Proposed state law would ban police from misleading young suspects
For police trying to crack a tough case, one tool in the arsenal is deception -- letting suspects think there's strong evidence against them, even when there's none, in hopes of getting a confession.
But an effort in Springfield this month aims to ban that kind of trickery when it comes to juveniles.
Senate Bill 2122, which has been working its way through the upper house of the General Assembly this week, would prohibit police from lying to a juvenile suspect about evidence in a case, or making unauthorized statements about any leniency that might come with an admission of guilt.
"The intent behind the bill is, what can we do to protect juveniles, especially in these situations," said state Sen. Laura Fine, a Democrat from Glenview and one of the bill's co-sponsors.
Proponents, including some law enforcement leaders and prosecutors, say minors are two to three times more likely than adults to be coerced into false confessions. As a result, they say, innocent juveniles can end up serving time for crimes they didn't commit.
That's what happened with the notorious case of the Central Park Five, New York City teens who were locked up for years after falsely confessing to a brutal 1991 assault on a jogger.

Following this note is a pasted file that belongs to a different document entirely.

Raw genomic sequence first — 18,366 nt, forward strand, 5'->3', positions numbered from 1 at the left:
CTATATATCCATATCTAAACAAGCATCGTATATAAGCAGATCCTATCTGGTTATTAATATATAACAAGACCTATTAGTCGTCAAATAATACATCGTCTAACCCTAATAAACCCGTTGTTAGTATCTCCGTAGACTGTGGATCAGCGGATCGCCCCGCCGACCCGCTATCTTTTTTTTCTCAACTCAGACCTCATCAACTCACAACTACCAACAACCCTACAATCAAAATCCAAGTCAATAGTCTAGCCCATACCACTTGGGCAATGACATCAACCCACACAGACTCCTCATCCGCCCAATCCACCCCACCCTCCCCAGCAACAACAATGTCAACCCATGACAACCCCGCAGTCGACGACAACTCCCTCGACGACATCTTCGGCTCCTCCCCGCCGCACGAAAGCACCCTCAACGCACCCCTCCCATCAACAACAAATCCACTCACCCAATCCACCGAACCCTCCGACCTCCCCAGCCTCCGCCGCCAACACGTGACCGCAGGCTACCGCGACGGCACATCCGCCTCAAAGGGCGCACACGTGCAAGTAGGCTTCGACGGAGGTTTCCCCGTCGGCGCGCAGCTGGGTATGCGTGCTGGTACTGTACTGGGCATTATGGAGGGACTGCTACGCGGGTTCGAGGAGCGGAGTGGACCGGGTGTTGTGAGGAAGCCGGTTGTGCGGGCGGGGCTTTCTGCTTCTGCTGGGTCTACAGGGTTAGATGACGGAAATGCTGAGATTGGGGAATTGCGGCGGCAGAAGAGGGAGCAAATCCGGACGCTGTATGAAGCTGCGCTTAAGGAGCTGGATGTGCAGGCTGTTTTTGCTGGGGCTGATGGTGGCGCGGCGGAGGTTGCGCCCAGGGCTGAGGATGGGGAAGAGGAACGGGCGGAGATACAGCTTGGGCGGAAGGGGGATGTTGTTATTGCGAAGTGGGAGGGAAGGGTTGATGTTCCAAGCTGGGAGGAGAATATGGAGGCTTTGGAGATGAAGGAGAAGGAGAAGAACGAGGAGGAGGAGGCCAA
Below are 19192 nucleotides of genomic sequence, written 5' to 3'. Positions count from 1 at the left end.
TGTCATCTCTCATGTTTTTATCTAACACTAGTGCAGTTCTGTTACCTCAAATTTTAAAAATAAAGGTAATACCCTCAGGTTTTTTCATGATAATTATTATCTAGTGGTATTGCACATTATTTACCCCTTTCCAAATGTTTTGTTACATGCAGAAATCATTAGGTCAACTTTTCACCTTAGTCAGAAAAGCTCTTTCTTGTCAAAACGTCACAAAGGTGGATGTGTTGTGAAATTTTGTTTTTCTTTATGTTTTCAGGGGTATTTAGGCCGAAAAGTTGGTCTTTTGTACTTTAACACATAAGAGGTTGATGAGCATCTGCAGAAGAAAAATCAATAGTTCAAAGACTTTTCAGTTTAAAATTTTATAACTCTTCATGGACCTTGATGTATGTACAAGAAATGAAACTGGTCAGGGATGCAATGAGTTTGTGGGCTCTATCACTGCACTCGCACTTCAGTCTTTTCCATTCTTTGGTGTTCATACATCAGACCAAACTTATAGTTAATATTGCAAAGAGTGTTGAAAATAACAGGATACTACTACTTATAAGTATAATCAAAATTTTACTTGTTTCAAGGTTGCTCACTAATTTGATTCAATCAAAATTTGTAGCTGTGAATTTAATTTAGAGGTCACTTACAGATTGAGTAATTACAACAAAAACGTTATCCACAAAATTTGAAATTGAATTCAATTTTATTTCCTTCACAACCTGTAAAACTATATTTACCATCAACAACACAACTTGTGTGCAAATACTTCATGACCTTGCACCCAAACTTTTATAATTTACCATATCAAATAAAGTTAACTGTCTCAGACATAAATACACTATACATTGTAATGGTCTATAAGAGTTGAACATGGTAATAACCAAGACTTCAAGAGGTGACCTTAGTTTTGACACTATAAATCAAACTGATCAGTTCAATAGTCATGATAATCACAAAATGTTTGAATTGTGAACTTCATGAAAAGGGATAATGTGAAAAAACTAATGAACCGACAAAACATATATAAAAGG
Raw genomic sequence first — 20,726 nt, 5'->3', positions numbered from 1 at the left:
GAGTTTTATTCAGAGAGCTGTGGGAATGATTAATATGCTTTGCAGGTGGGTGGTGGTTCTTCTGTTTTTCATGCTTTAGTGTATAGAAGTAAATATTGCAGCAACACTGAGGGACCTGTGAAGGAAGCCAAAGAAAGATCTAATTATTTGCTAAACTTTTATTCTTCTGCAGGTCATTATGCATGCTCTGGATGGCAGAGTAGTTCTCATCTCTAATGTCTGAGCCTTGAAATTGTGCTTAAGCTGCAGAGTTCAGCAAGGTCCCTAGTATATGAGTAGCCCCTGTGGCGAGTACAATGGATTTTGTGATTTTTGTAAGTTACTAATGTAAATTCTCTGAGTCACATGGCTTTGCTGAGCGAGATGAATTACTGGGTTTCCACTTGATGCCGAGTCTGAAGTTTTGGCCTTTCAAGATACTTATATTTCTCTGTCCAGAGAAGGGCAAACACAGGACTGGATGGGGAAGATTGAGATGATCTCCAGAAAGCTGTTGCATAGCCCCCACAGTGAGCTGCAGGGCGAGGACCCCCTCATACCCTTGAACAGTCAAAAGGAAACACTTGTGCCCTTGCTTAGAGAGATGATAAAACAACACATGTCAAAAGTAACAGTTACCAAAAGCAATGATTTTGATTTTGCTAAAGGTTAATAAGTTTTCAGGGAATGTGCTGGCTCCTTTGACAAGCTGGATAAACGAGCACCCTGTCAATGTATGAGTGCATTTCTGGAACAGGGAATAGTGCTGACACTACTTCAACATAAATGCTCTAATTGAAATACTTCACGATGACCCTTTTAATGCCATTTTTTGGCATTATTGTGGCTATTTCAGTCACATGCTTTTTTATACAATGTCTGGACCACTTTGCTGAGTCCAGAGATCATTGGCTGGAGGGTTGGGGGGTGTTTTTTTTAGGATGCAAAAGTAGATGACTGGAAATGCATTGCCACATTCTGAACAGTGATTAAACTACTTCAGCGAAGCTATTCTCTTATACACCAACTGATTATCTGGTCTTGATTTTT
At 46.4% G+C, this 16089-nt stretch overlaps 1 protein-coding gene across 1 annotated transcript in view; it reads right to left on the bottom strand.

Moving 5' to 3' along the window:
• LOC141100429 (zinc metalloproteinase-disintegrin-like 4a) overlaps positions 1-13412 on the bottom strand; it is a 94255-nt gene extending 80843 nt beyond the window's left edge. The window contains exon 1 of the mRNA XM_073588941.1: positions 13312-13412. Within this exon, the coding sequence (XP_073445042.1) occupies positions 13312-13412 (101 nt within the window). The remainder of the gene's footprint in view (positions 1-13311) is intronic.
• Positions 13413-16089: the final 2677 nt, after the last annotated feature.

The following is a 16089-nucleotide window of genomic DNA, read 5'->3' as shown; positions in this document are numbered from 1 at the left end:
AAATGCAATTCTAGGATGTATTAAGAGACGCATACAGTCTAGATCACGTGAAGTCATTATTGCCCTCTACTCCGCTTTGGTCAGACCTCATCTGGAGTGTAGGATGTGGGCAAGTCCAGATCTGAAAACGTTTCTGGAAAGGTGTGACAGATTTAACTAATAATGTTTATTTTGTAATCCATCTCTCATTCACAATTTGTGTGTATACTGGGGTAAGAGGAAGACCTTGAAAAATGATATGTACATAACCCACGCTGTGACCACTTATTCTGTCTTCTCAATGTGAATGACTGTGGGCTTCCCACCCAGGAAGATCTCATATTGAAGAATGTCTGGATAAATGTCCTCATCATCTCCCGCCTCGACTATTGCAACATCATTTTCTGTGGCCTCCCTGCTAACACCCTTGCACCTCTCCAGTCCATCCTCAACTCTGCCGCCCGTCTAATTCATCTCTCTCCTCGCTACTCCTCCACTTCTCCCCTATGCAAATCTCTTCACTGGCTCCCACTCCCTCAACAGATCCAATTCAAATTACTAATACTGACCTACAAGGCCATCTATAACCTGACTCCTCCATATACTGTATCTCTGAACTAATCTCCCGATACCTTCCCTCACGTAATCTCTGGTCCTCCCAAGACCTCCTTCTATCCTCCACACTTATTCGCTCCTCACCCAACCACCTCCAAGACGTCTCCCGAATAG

Closer to home, a group of Chicago teens who came to be known as the Englewood Four spent 16 years in prison for murder convictions based largely on coerced confessions. They were exonerated when DNA linked the slaying to a convicted killer.
Laura Nirider, a law professor at Northwestern University and co-director of its Center on Wrongful Convictions, said the legislation and similar bills in two other states are the result of unprecedented collaboration between law enforcement and those who seek to overturn wrongful convictions.
"The point of this bill is really to excise this outdated interrogation tactic that is way more risky than it is useful," she said.
How risky? According to the National Registry of Exonerations, at least 100 known wrongful convictions in Illinois were the result of false confessions. And 31 of those cases involved juvenile defendants.
Nirider has been working with Wicklander-Zulawski & Associates, a Downers Grove-based firm that provides interview training to police departments across the country, to identify the interrogation tactics that lead to false confessions.
Illinois, Nirider said, is on track to become the first state in the nation to outlaw deceptive interrogation tactics.
"We're really prescribing a new way of interviewing juveniles to avoid the risk of false confessions while still solving crimes and identifying the real perpetrators," she said.
"There is a consensus now that deceptive interrogation tactics are not required at all. There's plenty of other tried-and-true ways of interrogating people that get at the truth."
Cops on board
While police haven't been happy with much of the recent legislation coming out of Springfield -- most notably the sweeping criminal justice reform bill signed by Gov. J.B. Pritzker in February -- this is one area where lawmakers and many police leaders agree.